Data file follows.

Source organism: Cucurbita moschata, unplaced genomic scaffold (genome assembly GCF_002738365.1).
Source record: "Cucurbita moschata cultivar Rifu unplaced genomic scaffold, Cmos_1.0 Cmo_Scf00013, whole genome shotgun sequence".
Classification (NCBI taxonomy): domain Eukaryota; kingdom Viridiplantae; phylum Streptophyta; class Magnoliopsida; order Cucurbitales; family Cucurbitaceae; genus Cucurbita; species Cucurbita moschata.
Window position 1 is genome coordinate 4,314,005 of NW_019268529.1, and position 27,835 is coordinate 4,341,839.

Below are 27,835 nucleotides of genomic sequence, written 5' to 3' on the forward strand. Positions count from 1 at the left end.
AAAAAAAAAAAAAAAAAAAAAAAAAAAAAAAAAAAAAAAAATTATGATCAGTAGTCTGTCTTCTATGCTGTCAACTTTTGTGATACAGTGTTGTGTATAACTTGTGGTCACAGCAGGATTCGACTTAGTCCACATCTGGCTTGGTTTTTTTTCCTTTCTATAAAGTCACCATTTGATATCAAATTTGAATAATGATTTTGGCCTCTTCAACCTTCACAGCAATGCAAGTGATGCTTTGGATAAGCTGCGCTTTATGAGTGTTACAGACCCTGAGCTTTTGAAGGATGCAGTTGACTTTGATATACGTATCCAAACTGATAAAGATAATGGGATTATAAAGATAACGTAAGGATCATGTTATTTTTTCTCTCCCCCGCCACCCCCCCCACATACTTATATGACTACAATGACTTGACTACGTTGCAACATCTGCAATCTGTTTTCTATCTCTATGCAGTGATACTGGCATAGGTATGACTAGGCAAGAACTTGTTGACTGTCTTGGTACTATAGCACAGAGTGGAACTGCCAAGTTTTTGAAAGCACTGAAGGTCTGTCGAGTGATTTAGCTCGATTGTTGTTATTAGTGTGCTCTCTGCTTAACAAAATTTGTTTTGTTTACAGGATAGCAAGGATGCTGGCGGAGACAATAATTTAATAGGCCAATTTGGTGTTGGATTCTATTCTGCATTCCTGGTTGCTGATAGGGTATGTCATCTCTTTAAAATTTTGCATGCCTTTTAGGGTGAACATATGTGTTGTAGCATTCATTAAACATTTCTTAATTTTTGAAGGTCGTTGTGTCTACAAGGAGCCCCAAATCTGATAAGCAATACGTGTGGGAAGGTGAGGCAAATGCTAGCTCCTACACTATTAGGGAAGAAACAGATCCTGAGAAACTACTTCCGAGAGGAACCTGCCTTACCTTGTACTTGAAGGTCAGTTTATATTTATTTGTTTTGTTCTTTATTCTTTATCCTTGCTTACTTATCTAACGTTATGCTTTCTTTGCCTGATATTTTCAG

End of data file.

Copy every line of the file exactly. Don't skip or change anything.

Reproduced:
Source organism: Cucurbita moschata, unplaced genomic scaffold (genome assembly GCF_002738365.1).
Source record: "Cucurbita moschata cultivar Rifu unplaced genomic scaffold, Cmos_1.0 Cmo_Scf00013, whole genome shotgun sequence".
Classification (NCBI taxonomy): domain Eukaryota; kingdom Viridiplantae; phylum Streptophyta; class Magnoliopsida; order Cucurbitales; family Cucurbitaceae; genus Cucurbita; species Cucurbita moschata.
Window position 1 is genome coordinate 4,314,005 of NW_019268529.1, and position 27,835 is coordinate 4,341,839.

Below are 27,835 nucleotides of genomic sequence, written 5' to 3' on the forward strand. Positions count from 1 at the left end.
AAAAAAAAAAAAAAAAAAAAAAAAAAAAAAAAAAAAAAAAATTATGATCAGTAGTCTGTCTTCTATGCTGTCAACTTTTGTGATACAGTGTTGTGTATAACTTGTGGTCACAGCAGGATTCGACTTAGTCCACATCTGGCTTGGTTTTTTTTCCTTTCTATAAAGTCACCATTTGATATCAAATTTGAATAATGATTTTGGCCTCTTCAACCTTCACAGCAATGCAAGTGATGCTTTGGATAAGCTGCGCTTTATGAGTGTTACAGACCCTGAGCTTTTGAAGGATGCAGTTGACTTTGATATACGTATCCAAACTGATAAAGATAATGGGATTATAAAGATAACGTAAGGATCATGTTATTTTTTCTCTCCCCCGCCACCCCCCCCACATACTTATATGACTACAATGACTTGACTACGTTGCAACATCTGCAATCTGTTTTCTATCTCTATGCAGTGATACTGGCATAGGTATGACTAGGCAAGAACTTGTTGACTGTCTTGGTACTATAGCACAGAGTGGAACTGCCAAGTTTTTGAAAGCACTGAAGGTCTGTCGAGTGATTTAGCTCGATTGTTGTTATTAGTGTGCTCTCTGCTTAACAAAATTTGTTTTGTTTACAGGATAGCAAGGATGCTGGCGGAGACAATAATTTAATAGGCCAATTTGGTGTTGGATTCTATTCTGCATTCCTGGTTGCTGATAGGGTATGTCATCTCTTTAAAATTTTGCATGCCTTTTAGGGTGAACATATGTGTTGTAGCATTCATTAAACATTTCTTAATTTTTGAAGGTCGTTGTGTCTACAAGGAGCCCCAAATCTGATAAGCAATACGTGTGGGAAGGTGAGGCAAATGCTAGCTCCTACACTATTAGGGAAGAAACAGATCCTGAGAAACTACTTCCGAGAGGAACCTGCCTTACCTTGTACTTGAAGGTCAGTTTATATTTATTTGTTTTGTTCTTTATTCTTTATCCTTGCTTACTTATCTAACGTTATGCTTTCTTTGCCTGATATTTTCAG